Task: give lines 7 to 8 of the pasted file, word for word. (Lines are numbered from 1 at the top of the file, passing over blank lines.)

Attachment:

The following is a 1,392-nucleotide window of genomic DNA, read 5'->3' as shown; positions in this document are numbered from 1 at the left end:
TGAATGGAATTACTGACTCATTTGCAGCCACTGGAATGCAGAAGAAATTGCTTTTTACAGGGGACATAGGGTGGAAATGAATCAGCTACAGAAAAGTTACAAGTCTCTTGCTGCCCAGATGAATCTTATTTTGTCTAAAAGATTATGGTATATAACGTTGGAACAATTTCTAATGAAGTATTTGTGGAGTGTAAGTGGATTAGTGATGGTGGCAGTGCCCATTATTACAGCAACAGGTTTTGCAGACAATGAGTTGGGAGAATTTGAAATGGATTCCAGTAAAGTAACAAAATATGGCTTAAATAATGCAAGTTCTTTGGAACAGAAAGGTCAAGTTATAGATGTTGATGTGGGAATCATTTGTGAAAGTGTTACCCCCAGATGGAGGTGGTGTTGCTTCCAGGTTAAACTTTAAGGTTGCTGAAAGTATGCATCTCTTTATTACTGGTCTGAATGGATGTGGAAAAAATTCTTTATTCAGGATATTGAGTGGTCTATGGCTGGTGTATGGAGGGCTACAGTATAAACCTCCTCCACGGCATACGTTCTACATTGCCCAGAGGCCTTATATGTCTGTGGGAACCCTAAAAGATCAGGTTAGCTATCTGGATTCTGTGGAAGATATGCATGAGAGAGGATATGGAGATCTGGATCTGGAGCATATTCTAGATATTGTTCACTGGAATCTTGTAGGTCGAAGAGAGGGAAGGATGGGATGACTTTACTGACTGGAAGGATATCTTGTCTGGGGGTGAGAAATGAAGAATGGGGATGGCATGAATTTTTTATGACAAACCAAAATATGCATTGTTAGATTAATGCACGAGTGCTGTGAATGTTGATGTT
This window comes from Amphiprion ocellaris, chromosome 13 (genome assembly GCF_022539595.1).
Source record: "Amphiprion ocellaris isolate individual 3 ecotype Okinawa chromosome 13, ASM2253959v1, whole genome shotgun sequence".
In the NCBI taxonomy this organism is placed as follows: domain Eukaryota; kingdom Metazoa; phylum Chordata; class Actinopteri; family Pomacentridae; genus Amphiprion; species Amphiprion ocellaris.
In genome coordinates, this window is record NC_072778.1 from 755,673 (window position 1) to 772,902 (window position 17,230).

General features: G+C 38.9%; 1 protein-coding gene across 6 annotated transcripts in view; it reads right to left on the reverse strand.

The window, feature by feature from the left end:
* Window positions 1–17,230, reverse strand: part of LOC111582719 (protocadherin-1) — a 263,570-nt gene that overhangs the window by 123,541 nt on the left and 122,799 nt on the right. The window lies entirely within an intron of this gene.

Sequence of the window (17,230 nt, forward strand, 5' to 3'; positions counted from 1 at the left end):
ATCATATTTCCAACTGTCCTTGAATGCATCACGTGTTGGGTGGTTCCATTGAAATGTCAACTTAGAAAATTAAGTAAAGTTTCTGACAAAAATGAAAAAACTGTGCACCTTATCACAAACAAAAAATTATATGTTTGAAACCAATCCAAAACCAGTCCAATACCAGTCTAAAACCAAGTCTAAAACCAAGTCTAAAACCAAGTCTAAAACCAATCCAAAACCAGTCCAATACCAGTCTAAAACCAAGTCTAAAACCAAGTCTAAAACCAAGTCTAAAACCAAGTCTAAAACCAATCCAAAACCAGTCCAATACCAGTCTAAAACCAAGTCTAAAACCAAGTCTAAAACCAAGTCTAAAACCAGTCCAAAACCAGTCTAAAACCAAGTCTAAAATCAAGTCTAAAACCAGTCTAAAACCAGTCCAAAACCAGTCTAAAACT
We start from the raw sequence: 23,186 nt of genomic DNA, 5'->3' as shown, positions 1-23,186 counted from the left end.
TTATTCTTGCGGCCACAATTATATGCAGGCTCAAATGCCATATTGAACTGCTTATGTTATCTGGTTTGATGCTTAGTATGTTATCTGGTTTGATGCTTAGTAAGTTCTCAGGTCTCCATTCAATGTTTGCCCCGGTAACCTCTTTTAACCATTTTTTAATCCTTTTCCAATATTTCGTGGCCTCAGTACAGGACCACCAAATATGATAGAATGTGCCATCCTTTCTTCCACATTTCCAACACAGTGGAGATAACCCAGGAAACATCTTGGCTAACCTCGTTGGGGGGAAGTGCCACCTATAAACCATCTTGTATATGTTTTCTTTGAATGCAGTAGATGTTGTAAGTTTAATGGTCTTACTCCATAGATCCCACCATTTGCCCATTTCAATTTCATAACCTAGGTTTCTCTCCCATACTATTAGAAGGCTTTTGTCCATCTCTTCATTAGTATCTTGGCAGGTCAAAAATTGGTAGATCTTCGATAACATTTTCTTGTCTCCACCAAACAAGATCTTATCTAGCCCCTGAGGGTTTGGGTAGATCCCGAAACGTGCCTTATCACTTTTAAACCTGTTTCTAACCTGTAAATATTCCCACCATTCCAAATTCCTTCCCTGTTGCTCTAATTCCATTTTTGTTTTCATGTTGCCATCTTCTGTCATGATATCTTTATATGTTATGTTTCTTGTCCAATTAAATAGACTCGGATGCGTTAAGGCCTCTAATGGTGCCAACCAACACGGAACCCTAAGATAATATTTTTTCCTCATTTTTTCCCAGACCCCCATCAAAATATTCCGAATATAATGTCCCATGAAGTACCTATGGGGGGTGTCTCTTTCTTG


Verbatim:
General features: G+C 38.9%; 1 protein-coding gene across 6 annotated transcripts in view; it reads right to left on the reverse strand.

The window, feature by feature from the left end: